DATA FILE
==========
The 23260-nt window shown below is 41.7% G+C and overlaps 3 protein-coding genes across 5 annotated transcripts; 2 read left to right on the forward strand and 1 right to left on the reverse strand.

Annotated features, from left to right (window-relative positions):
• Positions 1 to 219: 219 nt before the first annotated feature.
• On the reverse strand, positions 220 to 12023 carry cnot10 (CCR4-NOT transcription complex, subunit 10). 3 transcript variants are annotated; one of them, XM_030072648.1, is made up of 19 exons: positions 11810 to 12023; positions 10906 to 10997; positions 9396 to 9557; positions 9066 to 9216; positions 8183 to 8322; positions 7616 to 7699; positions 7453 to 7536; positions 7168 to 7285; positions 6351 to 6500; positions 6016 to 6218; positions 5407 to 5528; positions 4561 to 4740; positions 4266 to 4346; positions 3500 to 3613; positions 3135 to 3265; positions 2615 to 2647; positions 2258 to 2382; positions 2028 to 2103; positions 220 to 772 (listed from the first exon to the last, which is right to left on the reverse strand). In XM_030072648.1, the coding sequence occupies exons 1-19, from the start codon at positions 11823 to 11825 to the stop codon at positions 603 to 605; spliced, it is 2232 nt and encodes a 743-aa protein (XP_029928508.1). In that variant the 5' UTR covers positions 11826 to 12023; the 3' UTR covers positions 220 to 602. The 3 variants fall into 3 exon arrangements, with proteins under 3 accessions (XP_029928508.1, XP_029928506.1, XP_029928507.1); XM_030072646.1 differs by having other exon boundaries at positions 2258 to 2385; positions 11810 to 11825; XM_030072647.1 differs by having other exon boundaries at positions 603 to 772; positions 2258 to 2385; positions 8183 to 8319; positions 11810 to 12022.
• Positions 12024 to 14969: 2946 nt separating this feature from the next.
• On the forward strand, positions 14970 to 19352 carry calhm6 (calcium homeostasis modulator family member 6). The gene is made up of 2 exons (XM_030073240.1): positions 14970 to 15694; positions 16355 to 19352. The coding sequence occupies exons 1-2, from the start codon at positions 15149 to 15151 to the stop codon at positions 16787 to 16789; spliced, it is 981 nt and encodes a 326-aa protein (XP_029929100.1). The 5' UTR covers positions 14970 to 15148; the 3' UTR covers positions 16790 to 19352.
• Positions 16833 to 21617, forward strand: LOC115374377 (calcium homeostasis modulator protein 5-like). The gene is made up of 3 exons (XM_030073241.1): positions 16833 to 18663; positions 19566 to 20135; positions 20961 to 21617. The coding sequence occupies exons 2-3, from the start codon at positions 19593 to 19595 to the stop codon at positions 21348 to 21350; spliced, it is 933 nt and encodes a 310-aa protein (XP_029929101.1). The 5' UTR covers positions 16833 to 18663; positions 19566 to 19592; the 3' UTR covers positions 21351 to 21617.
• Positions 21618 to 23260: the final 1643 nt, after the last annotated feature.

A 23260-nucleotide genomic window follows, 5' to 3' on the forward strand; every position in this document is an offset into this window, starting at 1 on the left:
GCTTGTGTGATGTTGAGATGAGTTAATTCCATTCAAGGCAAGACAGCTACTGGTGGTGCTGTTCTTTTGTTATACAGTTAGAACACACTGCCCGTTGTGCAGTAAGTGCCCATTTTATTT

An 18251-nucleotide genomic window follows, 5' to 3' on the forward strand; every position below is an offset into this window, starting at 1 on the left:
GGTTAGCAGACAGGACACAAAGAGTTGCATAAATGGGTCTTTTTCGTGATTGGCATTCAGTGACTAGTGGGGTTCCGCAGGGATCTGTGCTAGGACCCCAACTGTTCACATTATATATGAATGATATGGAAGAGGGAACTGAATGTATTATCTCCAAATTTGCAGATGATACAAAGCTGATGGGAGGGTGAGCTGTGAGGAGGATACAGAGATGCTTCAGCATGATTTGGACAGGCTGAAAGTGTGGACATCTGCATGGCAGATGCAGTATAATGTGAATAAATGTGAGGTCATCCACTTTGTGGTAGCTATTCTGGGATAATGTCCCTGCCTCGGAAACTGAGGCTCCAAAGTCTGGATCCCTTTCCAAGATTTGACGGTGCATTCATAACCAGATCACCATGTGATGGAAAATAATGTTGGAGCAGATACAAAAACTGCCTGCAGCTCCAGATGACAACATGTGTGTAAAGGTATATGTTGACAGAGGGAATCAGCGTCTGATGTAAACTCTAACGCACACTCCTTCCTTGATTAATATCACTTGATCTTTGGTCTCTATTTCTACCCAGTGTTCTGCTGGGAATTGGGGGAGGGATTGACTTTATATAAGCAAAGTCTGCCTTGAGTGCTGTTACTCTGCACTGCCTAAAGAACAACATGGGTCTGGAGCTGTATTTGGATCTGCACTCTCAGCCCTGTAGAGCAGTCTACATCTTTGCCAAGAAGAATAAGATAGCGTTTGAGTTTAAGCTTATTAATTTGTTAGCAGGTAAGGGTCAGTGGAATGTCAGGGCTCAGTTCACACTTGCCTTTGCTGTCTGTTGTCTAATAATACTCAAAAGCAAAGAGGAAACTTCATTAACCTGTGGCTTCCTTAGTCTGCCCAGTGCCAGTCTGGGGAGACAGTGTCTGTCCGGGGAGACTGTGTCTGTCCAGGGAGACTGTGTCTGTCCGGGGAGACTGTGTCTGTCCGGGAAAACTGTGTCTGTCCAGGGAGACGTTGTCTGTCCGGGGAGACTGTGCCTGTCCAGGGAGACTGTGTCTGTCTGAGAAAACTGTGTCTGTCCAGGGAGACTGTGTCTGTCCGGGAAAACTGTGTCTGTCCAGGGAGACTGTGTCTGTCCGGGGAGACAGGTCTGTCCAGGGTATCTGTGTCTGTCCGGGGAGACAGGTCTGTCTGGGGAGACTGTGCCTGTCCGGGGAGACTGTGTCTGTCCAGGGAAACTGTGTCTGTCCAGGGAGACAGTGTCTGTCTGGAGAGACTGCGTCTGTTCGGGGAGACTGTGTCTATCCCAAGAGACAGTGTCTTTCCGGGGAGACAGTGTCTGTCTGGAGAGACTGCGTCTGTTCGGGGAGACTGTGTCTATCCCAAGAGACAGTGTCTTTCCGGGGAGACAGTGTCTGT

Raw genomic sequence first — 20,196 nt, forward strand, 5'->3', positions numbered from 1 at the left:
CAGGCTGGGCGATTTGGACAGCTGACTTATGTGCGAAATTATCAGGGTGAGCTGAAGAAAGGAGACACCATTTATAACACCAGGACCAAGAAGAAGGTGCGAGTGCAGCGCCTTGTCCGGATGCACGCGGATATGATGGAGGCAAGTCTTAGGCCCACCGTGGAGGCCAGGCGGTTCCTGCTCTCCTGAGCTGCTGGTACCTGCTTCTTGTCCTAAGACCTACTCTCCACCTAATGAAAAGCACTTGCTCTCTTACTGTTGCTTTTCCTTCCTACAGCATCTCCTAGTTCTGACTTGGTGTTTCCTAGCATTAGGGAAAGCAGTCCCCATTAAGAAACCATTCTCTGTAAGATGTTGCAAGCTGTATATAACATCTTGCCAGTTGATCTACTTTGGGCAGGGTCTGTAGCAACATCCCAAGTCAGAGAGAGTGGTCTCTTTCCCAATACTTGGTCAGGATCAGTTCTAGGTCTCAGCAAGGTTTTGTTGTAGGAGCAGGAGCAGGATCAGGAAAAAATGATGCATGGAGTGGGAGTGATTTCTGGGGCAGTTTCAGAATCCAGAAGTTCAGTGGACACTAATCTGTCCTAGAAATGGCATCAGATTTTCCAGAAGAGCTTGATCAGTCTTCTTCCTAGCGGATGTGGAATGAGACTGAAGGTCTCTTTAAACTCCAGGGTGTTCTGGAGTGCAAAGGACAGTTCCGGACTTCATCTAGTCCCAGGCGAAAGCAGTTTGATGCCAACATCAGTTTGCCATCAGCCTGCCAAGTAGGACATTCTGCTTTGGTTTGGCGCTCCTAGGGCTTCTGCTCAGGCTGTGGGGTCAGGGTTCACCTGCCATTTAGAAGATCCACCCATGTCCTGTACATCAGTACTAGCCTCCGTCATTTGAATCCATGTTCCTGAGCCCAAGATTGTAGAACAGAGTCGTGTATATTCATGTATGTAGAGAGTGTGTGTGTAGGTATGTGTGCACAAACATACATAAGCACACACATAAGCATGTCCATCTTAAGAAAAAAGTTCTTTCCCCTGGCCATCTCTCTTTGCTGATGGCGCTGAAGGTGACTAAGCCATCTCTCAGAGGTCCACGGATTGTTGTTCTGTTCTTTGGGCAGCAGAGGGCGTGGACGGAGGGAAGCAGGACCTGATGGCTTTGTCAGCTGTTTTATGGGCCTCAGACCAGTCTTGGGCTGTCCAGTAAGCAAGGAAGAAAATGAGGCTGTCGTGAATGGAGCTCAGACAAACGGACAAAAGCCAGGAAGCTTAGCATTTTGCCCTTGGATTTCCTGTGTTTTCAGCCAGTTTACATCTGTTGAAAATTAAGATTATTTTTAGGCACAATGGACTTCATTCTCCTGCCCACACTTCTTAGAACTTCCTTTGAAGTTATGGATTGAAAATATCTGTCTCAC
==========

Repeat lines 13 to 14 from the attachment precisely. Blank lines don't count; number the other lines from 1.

Raw genomic sequence first — 20,196 nt, forward strand, 5'->3', positions numbered from 1 at the left:
CAGGCTGGGCGATTTGGACAGCTGACTTATGTGCGAAATTATCAGGGTGAGCTGAAGAAAGGAGACACCATTTATAACACCAGGACCAAGAAGAAGGTGCGAGTGCAGCGCCTTGTCCGGATGCACGCGGATATGATGGAGGCAAGTCTTAGGCCCACCGTGGAGGCCAGGCGGTTCCTGCTCTCCTGAGCTGCTGGTACCTGCTTCTTGTCCTAAGACCTACTCTCCACCTAATGAAAAGCACTTGCTCTCTTACTGTTGCTTTTCCTTCCTACAGCATCTCCTAGTTCTGACTTGGTGTTTCCTAGCATTAGGGAAAGCAGTCCCCATTAAGAAACCATTCTCTGTAAGATGTTGCAAGCTGTATATAACATCTTGCCAGTTGATCTACTTTGGGCAGGGTCTGTAGCAACATCCCAAGTCAGAGAGAGTGGTCTCTTTCCCAATACTTGGTCAGGATCAGTTCTAGGTCTCAGCAAGGTTTTGTTGTAGGAGCAGGAGCAGGATCAGGAAAAAATGATGCATGGAGTGGGAGTGATTTCTGGGGCAGTTTCAGAATCCAGAAGTTCAGTGGACACTAATCTGTCCTAGAAATGGCATCAGATTTTCCAGAAGAGCTTGATCAGTCTTCTTCCTAGCGGATGTGGAATGAGACTGAAGGTCTCTTTAAACTCCAGGGTGTTCTGGAGTGCAAAGGACAGTTCCGGACTTCATCTAGTCCCAGGCGAAAGCAGTTTGATGCCAACATCAGTTTGCCATCAGCCTGCCAAGTAGGACATTCTGCTTTGGTTTGGCGCTCCTAGGGCTTCTGCTCAGGCTGTGGGGTCAGGGTTCACCTGCCATTTAGAAGATCCACCCATGTCCTGTACATCAGTACTAGCCTCCGTCATTTGAATCCATGTTCCTGAGCCCAAGATTGTAGAACAGAGTCGTGTATATTCATGTATGTAGAGAGTGTGTGTGTAGGTATGTGTGCACAAACATACATAAGCACACACATAAGCATGTCCATCTTAAGAAAAAAGTTCTTTCCCCTGGCCATCTCTCTTTGCTGATGGCGCTGAAGGTGACTAAGCCATCTCTCAGAGGTCCACGGATTGTTGTTCTGTTCTTTGGGCAGCAGAGGGCGTGGACGGAGGGAAGCAGGACCTGATGGCTTTGTCAGCTGTTTTATGGGCCTCAGACCAGTCTTGGGCTGTCCAGTAAGCAAGGAAGAAAATGAGGCTGTCGTGAATGGAGCTCAGACAAACGGACAAAAGCCAGGAAGCTTAGCATTTTGCCCTTGGATTTCCTGTGTTTTCAGCCAGTTTACATCTGTTGAAAATTAAGATTATTTTTAGGCACAATGGACTTCATTCTCCTGCCCACACTTCTTAGAACTTCCTTTGAAGTTATGGATTGAAAATATCTGTCTCAC